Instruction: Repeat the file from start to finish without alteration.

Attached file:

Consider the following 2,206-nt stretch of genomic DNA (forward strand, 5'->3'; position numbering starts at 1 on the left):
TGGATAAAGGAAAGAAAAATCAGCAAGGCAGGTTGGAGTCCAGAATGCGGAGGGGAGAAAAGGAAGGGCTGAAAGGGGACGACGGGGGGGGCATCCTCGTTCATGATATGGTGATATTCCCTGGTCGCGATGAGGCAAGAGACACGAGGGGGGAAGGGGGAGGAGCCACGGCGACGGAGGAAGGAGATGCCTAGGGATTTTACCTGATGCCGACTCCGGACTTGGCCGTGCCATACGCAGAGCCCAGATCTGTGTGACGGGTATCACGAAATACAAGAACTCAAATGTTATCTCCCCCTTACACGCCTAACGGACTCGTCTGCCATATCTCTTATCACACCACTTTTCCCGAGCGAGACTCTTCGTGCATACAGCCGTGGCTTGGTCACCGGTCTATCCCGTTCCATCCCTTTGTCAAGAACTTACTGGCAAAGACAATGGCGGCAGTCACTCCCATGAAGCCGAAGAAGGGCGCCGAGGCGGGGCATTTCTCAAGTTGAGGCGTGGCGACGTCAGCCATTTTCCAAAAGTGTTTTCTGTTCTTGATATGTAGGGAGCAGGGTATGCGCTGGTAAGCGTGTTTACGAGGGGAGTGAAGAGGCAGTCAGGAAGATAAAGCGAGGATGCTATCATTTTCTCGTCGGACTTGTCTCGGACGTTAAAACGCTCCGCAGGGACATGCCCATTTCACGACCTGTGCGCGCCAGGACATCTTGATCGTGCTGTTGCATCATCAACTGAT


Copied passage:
Consider the following 2,206-nt stretch of genomic DNA (forward strand, 5'->3'; position numbering starts at 1 on the left):
TGGATAAAGGAAAGAAAAATCAGCAAGGCAGGTTGGAGTCCAGAATGCGGAGGGGAGAAAAGGAAGGGCTGAAAGGGGACGACGGGGGGGGCATCCTCGTTCATGATATGGTGATATTCCCTGGTCGCGATGAGGCAAGAGACACGAGGGGGGAAGGGGGAGGAGCCACGGCGACGGAGGAAGGAGATGCCTAGGGATTTTACCTGATGCCGACTCCGGACTTGGCCGTGCCATACGCAGAGCCCAGATCTGTGTGACGGGTATCACGAAATACAAGAACTCAAATGTTATCTCCCCCTTACACGCCTAACGGACTCGTCTGCCATATCTCTTATCACACCACTTTTCCCGAGCGAGACTCTTCGTGCATACAGCCGTGGCTTGGTCACCGGTCTATCCCGTTCCATCCCTTTGTCAAGAACTTACTGGCAAAGACAATGGCGGCAGTCACTCCCATGAAGCCGAAGAAGGGCGCCGAGGCGGGGCATTTCTCAAGTTGAGGCGTGGCGACGTCAGCCATTTTCCAAAAGTGTTTTCTGTTCTTGATATGTAGGGAGCAGGGTATGCGCTGGTAAGCGTGTTTACGAGGGGAGTGAAGAGGCAGTCAGGAAGATAAAGCGAGGATGCTATCATTTTCTCGTCGGACTTGTCTCGGACGTTAAAACGCTCCGCAGGGACATGCCCATTTCACGACCTGTGCGCGCCAGGACATCTTGATCGTGCTGTTGCATCATCAACTGAT